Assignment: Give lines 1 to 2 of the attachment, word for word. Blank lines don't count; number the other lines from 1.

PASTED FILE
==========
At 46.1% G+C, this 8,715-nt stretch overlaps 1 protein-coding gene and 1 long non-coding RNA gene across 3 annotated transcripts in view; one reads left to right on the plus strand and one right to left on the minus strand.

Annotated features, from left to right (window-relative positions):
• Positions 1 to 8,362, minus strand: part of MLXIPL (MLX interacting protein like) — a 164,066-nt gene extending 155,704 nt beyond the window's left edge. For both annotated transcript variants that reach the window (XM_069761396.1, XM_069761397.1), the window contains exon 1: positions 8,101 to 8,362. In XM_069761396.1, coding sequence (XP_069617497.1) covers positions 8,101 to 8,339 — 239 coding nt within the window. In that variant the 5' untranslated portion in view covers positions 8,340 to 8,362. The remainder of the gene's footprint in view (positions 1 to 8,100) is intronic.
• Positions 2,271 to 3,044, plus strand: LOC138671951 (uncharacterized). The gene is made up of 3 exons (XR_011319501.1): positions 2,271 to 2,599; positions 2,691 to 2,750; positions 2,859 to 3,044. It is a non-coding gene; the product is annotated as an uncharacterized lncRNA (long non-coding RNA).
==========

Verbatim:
At 46.1% G+C, this 8,715-nt stretch overlaps 1 protein-coding gene and 1 long non-coding RNA gene across 3 annotated transcripts in view; one reads left to right on the plus strand and one right to left on the minus strand.

Annotated features, from left to right (window-relative positions):